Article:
External Review Committee Report on Inclusive Excellence

News subtitle

Their report shows where the College has made progress and recommends next steps.

an aerial view of Baker Tower on a snowy day
(Photo by Eli Burakian ’00)

The external review committee (ERC) for Inclusive Excellence has released its second annual report on Dartmouth’s efforts to promote diversity and inclusion. The full report is available on the Inclusive Excellence website.

The report makes 25 recommendations for how Dartmouth can continue making sustainable progress on the goals outlined in the action plan for Inclusive Excellence adopted in 2016. The ERC, which is comprised of national thought-leaders in diversity and inclusion in higher education, was created to help hold Dartmouth accountable for the implementation of the action plan.

The committee members’ findings reflect their visit to campus in October, when they met with faculty, students, administrators, and staff.

In a message to the Dartmouth community, the executive committee on Inclusive Excellence said, “We accept fully the spirit of their recommendations and are exploring ways to implement them.” The executive committee includes President Philip J. Hanlon ’77, Provost Joseph Helble, Executive Vice President Rick Mills, and Vice President for Institutional Diversity and Equity Evelynn Ellis.

“This report is thorough and thoughtful,” says President Hanlon. “It acknowledges the real strides we’ve made toward diversity and inclusion throughout the community, and provides concrete recommendations for how we can go further. I’m grateful for the tremendous amount of work the committee has done in support of our efforts.”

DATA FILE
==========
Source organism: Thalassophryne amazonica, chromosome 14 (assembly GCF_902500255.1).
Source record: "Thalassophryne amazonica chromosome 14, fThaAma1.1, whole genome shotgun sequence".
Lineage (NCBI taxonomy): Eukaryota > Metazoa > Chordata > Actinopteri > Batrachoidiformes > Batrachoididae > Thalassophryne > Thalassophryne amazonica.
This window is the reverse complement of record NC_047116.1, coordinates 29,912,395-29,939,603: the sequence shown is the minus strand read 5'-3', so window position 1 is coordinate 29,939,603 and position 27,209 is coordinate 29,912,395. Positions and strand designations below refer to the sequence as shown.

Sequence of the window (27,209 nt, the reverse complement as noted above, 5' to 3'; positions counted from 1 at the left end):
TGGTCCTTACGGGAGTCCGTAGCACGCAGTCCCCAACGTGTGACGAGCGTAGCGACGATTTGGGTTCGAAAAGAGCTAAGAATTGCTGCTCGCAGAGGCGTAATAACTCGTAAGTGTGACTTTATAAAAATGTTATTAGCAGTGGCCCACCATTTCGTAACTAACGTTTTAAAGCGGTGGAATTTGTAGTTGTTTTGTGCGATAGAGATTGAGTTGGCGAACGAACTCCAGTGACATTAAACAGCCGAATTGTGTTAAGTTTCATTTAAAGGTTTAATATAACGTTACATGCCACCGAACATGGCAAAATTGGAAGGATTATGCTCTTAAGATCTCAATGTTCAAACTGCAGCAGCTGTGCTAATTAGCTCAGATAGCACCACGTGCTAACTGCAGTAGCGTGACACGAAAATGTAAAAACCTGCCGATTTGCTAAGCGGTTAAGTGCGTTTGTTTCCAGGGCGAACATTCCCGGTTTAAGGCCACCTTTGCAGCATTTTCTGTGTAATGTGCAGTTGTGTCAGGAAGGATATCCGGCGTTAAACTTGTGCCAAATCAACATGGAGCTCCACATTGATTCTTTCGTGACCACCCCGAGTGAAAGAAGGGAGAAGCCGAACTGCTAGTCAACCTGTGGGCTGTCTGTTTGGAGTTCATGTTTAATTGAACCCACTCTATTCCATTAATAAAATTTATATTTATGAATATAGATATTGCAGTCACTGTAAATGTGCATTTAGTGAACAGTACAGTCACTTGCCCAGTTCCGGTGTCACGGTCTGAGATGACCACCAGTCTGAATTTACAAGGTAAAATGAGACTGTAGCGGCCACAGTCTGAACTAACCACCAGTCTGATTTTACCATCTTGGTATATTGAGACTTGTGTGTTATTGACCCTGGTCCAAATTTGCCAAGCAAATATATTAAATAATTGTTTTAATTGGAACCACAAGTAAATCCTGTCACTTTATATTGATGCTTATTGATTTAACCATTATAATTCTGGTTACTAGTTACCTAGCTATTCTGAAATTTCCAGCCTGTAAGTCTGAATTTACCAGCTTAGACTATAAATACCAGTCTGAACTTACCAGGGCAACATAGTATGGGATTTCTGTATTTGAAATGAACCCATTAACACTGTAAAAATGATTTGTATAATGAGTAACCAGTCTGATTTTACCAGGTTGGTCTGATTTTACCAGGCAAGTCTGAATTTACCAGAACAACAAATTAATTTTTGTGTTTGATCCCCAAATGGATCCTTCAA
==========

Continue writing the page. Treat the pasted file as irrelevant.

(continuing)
ERC Chair David T. Carreon Bradley, a physics and engineering scholar and former vice president for inclusion, diversity, and equity at Smith College, calls this “a pivotal moment for Dartmouth to maximize on the inclusive excellence investments made thus far.”

“The External Review Committee has enjoyed engaging with President Hanlon and his team on this initiative,” he says. “We look forward to the near future as Dartmouth deepens its commitment to Inclusive Excellence.” 

The committee noted that significant progress has been made on the action plan, and that half of the 47 tasks being tracked were completed in the 2016–17 academic year, and 11 in 2017–18. The remaining tasks are in progress or well underway. 

The ERC focused its assessment on the long-term sustainability and accountability of the College’s inclusion efforts. For example, the report recommends the creation of an executive accountability committee that would “serve as an internal accountability system and sounding board for all units and subcommittees related to diversity and inclusion.”

Other recommendations include suggestions for improving campus-wide communication around Inclusive Excellence, improving data analysis and collection, and better coordinating efforts across the institution to recruit and retain underrepresented faculty.

Ellis says the ERC’s objective outside perspective has been critical to sustaining the College’s commitment to the initiative. “Without these outside voices, we might slow down. So they have helped our momentum,” she says. “They’re challenging us with their recommendations, but at the same time, they could see progress, and that’s encouraging.”

In addition to Bradley, the external review committee includes Kimberly Griffin, associate professor in the Higher Education, Student Affairs, and International Education Policy Program at the University of Maryland; John Rich ’80, professor at the Drexel University School of Public Health and a former Dartmouth trustee; and Kiva Wilson ’04, manager of Facebook’s Diversity and Inclusion Growth program.

Hannah Silverstein